All of the “Law & Order” franchise have featured plots and storylines that were — as executive producer Dick Wolf describes it — ripped from the headlines. The stories have been fiction but they were inspired by true events. In the case of his latest NBC series, “Law & Order True Crime: The Menendez Murders,” the storyline comes from the years of headlines surrounding the arrest of Lyle and Erik Menendez in 1989 for the shotgun murder of their parents through their sentencing in 1996.
The eight-episode offering — scheduled to start Tuesday — takes a dramatized look at the notorious murder where the brothers were tried on national TV for brutally killing their parents in Beverly Hills. The arrest and trial became a national sensation and a media circus because it had all the elements of money, power, abuse and two good looking young men charged with the crime.
The task of playing the brothers fell to a couple of relatively unknown actors: Fresno State University graduate Miles Gaston Villanueva portrays older brother Lyle while New York native Gus Halper takes on the role of Erik. Neither actor was old enough to remember the Menendez case when it was originally making all those headlines. Halper said he knew nothing about the case until his audition.
“I actually feel like that was a benefit (in) approaching the character because we didn’t have to break through all these preconceptions of them I think a lot of people had because of the media frenzy about the case,” Halper says. “So that was actually kind of nice. I’m grateful that I didn’t know anything about it. I had to approach it with a fresh set of eyes.”
One of the elements Halper focused on in playing Erik was how devastating it would be to be emotionally, physically and psychologically abused by their parents their entire lives. The biggest key to finding the character was that the brothers also said that if the abuse were ever made public, their parents would kill them.
Halper can’t think of anything more traumatic than what happened in the Menendez household all those years.
Villanueva knew a little about the case but he discovered with the first script that there’s a lot of the story that was never told despite the massive amount of attention the story got from the media. The research that executive producer-writer Rene Balcer had done revealed private moments that came through with a lot of emotional power.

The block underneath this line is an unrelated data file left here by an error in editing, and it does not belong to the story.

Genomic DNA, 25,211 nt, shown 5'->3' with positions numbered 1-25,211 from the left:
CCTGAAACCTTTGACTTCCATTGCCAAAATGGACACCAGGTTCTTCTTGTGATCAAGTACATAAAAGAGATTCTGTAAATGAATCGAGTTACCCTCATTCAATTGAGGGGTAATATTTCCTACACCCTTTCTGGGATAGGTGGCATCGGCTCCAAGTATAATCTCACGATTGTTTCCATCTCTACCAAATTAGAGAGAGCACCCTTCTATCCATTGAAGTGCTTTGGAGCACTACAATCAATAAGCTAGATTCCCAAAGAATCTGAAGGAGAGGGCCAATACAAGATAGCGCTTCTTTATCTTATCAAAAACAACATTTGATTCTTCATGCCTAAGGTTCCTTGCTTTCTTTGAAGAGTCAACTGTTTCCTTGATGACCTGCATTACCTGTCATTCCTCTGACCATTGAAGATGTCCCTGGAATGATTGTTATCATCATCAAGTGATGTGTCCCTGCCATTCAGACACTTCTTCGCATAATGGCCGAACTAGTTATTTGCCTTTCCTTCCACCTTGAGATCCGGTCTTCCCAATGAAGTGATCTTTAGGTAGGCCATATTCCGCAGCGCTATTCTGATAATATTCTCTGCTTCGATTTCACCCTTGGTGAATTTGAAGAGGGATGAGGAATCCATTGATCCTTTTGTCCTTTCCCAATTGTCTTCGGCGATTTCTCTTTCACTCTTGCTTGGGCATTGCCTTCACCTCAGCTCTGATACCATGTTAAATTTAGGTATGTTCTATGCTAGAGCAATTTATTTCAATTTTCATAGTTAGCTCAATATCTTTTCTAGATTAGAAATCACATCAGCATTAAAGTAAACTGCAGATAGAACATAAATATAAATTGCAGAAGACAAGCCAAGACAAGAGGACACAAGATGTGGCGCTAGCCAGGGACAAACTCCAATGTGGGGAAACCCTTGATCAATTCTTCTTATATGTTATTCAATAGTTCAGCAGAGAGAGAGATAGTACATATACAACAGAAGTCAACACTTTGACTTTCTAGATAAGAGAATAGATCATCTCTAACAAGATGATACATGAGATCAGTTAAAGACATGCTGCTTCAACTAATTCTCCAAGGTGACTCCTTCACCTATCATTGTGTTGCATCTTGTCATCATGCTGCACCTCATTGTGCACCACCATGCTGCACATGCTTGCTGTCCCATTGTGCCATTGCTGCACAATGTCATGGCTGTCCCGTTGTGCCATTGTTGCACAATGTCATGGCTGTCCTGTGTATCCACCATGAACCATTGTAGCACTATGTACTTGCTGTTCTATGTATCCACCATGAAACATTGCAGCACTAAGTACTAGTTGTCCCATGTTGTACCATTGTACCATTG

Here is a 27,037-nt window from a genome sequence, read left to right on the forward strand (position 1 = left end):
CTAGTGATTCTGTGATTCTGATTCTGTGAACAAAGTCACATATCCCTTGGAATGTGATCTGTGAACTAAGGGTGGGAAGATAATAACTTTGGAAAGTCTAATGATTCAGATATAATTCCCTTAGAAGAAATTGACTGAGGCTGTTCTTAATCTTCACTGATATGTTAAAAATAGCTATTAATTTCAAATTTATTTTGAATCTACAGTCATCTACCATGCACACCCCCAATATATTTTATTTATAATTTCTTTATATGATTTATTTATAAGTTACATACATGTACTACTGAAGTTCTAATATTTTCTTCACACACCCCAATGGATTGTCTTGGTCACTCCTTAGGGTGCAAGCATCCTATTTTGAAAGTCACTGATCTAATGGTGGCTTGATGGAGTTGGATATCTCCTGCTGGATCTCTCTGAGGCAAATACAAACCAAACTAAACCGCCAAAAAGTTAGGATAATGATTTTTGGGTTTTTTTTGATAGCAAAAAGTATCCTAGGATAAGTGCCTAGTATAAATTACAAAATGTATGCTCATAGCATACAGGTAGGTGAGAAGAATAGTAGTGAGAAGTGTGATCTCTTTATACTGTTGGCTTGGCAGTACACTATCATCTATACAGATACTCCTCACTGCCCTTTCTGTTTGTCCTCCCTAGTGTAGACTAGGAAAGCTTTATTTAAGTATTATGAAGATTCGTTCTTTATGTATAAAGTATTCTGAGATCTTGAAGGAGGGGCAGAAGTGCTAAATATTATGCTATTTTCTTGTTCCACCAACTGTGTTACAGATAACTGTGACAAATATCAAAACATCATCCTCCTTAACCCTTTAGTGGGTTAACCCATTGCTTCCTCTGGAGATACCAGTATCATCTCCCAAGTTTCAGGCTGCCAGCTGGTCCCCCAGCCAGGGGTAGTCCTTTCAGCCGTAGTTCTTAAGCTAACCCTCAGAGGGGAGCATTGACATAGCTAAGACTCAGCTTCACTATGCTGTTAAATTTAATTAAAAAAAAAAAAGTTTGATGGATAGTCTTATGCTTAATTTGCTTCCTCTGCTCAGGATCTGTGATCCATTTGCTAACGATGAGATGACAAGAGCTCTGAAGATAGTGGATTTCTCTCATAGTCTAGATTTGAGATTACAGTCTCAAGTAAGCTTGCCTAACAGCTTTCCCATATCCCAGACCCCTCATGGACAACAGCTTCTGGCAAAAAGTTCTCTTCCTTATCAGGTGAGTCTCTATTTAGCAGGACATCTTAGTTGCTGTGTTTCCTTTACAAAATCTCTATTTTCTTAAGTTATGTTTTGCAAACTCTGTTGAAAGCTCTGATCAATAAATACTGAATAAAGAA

Neither Halper nor Villanueva had the opportunity to talk with the Menendez brothers before, during or after the filming. If he had the chance, Halper would have asked Erik: “If you were free, and able, what would he most want to do to help victims of sexual abuse? I would like hear the answer because it would be very revealing about his own experience.”
As with every part of his “Law & Order” kingdom, Wolf is the executive producer, but the series has been written by Balcer and directed by another executive producer, Lesli Linka Glatter. Even Wolf wasn’t certain there was enough in the Menendez story to fill an eight-episode series.
He was assured by Balcer and Glatter that would not be a problem.
“The research revealed things that none of us knew, and that’s one of the things that I think is most impactful about the eight hours. I don’t care what attitude you go in. Your mind is going to receive information that I think will change a lot of people’s attitudes,” Wolf says. “This is unique for me after 27 years of ‘Law & Order.’
“We’ve made some great shows from the headlines. This is on a different level. It’s also the only time that we’ve had sort of a collective agenda, which is this is one of the crimes of the century. It’s absolutely horrible, but when you see the information, I think people are going to realize, well, yeah, they did it, but it wasn’t first degree murder, with no possibility of parole. They probably should have been out eight or 10 years ago, because they should have been convicted of first degree manslaughter, which is a different punishment than first degree murder.”
The script focuses on the testimony of the brothers: that they had been molested by their father and mother, an accusation corroborated by testimony from relatives and some photographs that were found.
All the research showed the writer and director that this was a very dysfunctional family. It also showed that there was a large degree of implicit political collusion between the judge and the district attorney’s office in the second trial to assure a conviction, a factor the series highlights.
At the heart of that examination will be four-time Emmy Award winner Edie Falco who plays defense attorney Leslie Abramson. The defense she presented at trial was that the murders were the result of years of parental abuse.
“She was really about doing a good job, getting the best defense for her clients. I’m always interested by that. Her job came first; that justice was really what this was about for her. I’m always moved by that and compelled by it,” Falco says.